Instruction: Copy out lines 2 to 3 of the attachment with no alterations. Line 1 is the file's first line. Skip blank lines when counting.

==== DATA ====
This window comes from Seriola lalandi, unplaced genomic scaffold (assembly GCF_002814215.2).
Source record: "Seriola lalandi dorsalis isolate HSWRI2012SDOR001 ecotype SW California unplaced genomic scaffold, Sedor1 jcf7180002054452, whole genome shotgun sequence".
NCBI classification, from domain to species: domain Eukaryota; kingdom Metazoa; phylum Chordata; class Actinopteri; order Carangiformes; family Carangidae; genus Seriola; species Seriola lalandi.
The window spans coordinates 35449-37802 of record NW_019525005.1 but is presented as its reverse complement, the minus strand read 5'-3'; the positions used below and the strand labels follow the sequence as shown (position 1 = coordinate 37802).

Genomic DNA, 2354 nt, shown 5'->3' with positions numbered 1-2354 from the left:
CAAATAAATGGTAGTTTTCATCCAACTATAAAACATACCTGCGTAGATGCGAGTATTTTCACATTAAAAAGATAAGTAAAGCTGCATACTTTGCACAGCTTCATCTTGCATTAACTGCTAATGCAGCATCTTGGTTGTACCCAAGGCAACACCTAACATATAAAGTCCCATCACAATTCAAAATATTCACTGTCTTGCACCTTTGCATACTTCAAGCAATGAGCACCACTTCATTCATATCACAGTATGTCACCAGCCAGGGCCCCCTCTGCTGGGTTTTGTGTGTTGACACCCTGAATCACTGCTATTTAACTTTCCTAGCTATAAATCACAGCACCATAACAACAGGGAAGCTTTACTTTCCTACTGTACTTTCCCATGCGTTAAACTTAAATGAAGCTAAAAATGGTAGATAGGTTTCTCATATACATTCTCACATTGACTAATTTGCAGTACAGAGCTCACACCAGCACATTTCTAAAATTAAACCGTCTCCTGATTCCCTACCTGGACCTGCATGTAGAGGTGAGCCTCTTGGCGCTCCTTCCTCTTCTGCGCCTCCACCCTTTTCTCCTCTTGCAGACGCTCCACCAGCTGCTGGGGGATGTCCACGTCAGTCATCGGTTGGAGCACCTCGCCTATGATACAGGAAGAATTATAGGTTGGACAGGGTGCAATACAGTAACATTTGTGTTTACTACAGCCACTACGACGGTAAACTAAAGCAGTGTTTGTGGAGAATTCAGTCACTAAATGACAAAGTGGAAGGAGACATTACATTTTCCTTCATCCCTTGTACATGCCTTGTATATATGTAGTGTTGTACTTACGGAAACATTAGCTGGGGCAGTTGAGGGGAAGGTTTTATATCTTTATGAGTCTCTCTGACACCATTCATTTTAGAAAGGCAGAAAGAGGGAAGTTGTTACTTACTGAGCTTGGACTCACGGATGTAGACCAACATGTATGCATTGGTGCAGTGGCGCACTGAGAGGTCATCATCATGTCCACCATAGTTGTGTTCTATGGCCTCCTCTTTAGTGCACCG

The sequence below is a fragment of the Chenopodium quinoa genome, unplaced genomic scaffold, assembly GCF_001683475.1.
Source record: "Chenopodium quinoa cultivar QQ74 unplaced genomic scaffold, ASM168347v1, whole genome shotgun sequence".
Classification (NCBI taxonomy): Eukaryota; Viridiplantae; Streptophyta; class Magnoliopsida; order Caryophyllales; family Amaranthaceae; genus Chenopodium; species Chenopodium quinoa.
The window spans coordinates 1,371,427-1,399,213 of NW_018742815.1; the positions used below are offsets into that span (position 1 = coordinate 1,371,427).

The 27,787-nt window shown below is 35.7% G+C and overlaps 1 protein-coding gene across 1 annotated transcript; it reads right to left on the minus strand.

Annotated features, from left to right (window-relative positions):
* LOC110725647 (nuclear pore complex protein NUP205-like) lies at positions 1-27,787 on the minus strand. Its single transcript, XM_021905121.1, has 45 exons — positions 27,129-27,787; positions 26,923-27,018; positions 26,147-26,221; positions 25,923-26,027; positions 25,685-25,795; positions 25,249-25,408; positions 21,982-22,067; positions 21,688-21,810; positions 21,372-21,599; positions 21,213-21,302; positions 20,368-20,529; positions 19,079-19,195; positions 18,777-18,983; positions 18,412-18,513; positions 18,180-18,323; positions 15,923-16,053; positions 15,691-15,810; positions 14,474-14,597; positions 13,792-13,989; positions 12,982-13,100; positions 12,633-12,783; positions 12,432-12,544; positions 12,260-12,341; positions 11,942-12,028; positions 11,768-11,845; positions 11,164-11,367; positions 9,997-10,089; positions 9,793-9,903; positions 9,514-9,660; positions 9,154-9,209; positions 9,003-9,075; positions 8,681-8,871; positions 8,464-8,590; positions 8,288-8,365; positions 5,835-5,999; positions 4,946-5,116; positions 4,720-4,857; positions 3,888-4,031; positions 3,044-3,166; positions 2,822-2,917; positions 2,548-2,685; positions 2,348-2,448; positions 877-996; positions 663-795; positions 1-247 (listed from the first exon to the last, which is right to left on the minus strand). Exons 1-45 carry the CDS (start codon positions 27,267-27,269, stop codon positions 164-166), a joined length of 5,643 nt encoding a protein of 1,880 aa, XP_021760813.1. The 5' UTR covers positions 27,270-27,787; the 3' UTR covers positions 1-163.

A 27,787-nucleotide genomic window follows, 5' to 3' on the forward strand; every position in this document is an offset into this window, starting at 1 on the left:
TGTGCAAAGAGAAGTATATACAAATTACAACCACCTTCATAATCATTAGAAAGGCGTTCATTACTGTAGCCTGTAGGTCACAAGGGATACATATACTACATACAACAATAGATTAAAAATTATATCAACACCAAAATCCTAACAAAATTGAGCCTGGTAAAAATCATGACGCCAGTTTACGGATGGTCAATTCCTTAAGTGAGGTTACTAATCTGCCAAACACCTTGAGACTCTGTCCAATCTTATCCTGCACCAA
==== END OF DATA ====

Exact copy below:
Source record: "Seriola lalandi dorsalis isolate HSWRI2012SDOR001 ecotype SW California unplaced genomic scaffold, Sedor1 jcf7180002054452, whole genome shotgun sequence".
NCBI classification, from domain to species: domain Eukaryota; kingdom Metazoa; phylum Chordata; class Actinopteri; order Carangiformes; family Carangidae; genus Seriola; species Seriola lalandi.